N-heterocyclic carbene gold hydroxide complexes as bond activation reagents
MetadataShow full item record
Although known since the 1930s, organogold chemistry has been dormant until recently, primarily due to preconceptions about the inertness of gold in transformations. However, this last decade has witnessed the emergence of a Golden Age with the development of a wealth of reports on gold in a plethora of reactions. In recent years, the drive for more atom- and step-economical and environmentally friendly reactions has become a field of intense research. In our on-going research on well-defined transition metal complexes bearing NHC ligands, our group recently discovered a new gold(I) hydroxide complex [Au(OH)(IPr)] (1a) that can be easily synthesised from the chloride precursor [AuCl(IPr)] (1b). A preliminary survey of the reactivity of this gold synthon has demonstrated interesting reactivity that holds great potential in bond activation reactions and the development of useful synthetic methods. Simplistically, this gold hydroxide complex can be seen as a strong Brønsted base. This thesis is dedicated to an in-depth examination of the reactivity of this complex in base-free bond activation reactions. Two themes predominate in the following chapters: the first part demonstrates the activity of gold(I) hydroxide as a bond activation agent to readily and efficiently access organogold complexes while the second part studies the reactivity of this compound in decarboxylation processes with carboxylic acids. Chapter 2 and 3 were dedicated to the development of new synthetic routes to access organogold complexes via base-free transmetalation reactions with organoborons and silanes using 1a. The combination of experimental and computational studies allowed identification and isolation of key intermediates in these reactions. Chapter 4 can be seen as a transition between the development of novel methodologies to synthesise aryl and heteroarylgold complexes and the first steps of gold hydroxide 1a as mediator in decarboxylation reaction. As a result, a novel mode of reactivity for gold was discovered and the synthetic route developed constitutes one of the greenest procedures to prepare organogold complexes with the generation of water and CO₂ as only side products. Chapter 5 and 6 venture further into the exploration of 1a in decarboxylation reactions and detail the development of a catalytic process for the protodecarboxylation reaction and subsequent mechanistic investigations of this reaction through stoichiometric experiments and kinetic and computational studies.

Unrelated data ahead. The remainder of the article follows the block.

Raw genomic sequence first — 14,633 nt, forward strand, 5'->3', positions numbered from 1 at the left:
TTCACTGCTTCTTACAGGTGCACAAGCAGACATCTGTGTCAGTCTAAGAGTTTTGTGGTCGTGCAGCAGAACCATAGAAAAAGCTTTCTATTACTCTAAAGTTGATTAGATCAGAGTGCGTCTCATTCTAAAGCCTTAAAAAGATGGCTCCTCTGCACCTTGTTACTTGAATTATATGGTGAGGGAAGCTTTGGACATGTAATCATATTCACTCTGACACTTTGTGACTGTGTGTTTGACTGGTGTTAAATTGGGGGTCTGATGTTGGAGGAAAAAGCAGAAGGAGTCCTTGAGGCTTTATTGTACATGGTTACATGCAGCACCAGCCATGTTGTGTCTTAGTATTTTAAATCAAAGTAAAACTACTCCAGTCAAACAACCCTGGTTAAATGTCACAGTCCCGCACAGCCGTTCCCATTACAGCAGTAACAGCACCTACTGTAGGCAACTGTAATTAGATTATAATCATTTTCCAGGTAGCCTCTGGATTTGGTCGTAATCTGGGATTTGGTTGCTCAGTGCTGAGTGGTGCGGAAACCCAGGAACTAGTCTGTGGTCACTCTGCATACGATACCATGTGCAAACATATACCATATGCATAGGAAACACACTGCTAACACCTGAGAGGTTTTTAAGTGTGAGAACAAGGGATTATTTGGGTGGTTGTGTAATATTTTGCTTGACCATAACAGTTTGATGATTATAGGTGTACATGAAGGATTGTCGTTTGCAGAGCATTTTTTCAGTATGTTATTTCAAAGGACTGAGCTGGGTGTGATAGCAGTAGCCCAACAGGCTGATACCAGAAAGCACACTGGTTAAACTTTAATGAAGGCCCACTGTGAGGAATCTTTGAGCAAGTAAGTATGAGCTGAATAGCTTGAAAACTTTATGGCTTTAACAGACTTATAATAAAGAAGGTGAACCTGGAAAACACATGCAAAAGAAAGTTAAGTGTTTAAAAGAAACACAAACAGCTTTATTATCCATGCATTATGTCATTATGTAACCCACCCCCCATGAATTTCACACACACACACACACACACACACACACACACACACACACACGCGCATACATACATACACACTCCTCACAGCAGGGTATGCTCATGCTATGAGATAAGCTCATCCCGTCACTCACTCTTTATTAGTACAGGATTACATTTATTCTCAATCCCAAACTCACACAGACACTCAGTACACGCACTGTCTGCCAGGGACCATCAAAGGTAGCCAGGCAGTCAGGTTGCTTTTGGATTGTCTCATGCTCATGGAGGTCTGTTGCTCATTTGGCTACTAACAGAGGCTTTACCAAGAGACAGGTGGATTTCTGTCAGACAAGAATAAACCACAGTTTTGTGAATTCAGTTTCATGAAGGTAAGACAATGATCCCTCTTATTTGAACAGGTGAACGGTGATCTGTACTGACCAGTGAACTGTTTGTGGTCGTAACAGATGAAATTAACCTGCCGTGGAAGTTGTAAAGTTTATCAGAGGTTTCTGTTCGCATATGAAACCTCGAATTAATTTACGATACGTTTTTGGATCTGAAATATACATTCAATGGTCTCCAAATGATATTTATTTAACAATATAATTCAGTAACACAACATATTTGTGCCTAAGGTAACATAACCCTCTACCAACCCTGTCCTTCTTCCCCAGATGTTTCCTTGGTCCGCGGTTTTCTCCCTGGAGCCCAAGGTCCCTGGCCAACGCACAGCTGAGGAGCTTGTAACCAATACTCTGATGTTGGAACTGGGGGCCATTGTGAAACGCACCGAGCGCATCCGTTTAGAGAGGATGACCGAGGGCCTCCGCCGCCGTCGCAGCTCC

Thesis, PhD Doctor of Philosophy
Items in the St Andrews Research Repository are protected by copyright, with all rights reserved, unless otherwise indicated.